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Top Tips-Jury Section, Law Division

. Know the facts of your case. It may seem simplistic, but jury trials are won on the facts. The importance of knowing the facts of the case cannot be overstated.
. Know the law regarding expert witnesses. You should know what qualifies a person to be considered an expert. People v. Miller, 173 Ill. 2d 167 (1996). Also, you should know the types of subjects experts can and cannot testify to, Hernandez v. Power Construction Co., 73 Ill. 2d 90 (1978), and that experts can give opinions on ultimate issues, Zavala v. Powermatic, Inc., 167 Ill. 2d 542 (1995).
. Know how to question expert witnesses. Wilson v. Clark, 84 Ill. 2d 186 (1981), is the most important case dealing with expert witnesses. Ziekert v. Cox, 182 Ill. App. 3d 926 (1989), explains that an expert can testify to the basis for his opinions, and Jager v. Libretti, 273 Ill. App. 3d 960 (1995), is an excellent opinion that gives an example of how to cross-examine a witness with the use of out-of-court statements.
. Know how to impeach with a prior inconsistent statement. You should know how to impeach with a prior inconsistent statement. Repeat the current testimony, build up the importance of the prior inconsistent statement and confront the witness with the prior statement, but impeach only on important matters. Do not overdo it. Impeachment is effective when used properly, but becomes meaningless if a witness is impeached with every insignificant discrepancy.
. Know how to use technology. Know how to use computers, videos and electronic equipment at trial, or have someone present who can. Today more than half of the jurors know how to use electronic equipment; it is not amusing to the jury for an attorney to be "technologically challenged." The jury does not appreciate someone wasting its time because of an inability to operate equipment.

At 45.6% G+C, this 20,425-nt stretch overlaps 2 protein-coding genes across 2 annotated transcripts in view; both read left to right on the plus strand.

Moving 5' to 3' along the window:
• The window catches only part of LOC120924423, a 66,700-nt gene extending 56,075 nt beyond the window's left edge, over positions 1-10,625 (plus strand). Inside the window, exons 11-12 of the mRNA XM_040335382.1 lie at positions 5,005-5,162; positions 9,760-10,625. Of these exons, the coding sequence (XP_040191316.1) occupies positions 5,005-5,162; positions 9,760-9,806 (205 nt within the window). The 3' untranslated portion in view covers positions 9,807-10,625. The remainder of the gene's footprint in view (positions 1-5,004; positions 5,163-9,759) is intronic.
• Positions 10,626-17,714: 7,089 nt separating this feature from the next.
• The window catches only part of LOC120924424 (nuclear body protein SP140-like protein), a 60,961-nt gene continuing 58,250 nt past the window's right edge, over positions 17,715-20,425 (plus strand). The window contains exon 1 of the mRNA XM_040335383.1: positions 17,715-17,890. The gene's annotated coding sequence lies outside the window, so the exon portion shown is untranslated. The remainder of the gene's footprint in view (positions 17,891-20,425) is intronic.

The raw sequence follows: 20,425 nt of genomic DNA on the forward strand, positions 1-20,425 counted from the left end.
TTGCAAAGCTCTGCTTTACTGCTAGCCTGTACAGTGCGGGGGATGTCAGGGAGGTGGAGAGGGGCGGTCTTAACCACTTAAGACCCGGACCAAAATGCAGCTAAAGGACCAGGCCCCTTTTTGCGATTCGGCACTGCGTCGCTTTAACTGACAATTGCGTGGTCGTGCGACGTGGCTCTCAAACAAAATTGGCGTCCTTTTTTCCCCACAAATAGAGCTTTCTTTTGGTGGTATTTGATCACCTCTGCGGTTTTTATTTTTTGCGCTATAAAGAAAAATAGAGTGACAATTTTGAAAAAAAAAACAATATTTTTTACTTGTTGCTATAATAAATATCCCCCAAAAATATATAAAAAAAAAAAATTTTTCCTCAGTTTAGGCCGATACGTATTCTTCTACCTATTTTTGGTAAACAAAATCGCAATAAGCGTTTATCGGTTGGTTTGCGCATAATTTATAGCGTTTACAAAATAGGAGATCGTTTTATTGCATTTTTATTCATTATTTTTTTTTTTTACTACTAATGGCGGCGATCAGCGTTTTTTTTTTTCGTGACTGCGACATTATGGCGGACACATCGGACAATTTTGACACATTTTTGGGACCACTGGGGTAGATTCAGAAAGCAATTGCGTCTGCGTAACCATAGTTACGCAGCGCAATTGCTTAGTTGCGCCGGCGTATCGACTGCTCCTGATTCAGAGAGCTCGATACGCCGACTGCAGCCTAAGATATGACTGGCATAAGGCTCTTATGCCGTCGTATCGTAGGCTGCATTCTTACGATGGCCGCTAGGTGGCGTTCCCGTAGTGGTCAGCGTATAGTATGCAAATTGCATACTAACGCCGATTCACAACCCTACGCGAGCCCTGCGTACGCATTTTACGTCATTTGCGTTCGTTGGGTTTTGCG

. Know how to read an evidence deposition to the jury. Many attorneys read evidence depositions in a monotone. When you read the important parts of an evidence deposition, you must do something to get the attention of the jurors. Change your tone of voice, change the inflection in your voice or move from behind the podium.
. Know how to deal with the issue of damages. If you represent the plaintiff, spend just as much time on damages as you do on liability. If you represent the defendant, don't treat damages as an afterthought.
. Know how to use voir dire effectively. Voir dire is the only time you can speak directly to an individual juror. Use this time to make a positive impression on each juror. Make eye contact and if you do not ask a question of every juror, at least speak to each juror.
. Instruct your witnesses about orders in limine. Make sure your witness does not cause a mistrial by violating an order in limine based on your opponent's motion. You should also be sure that your witness does not discuss evidence that was precluded by an order based on one of your own motions.
. Be yourself. There is no such thing as "the" personality of a litigator. If you are methodical, be methodical. If you are outgoing, be outgoing. Do not risk making a mistake by trying to emulate the style of someone else.
Republication from original article in 22 CBA Record 32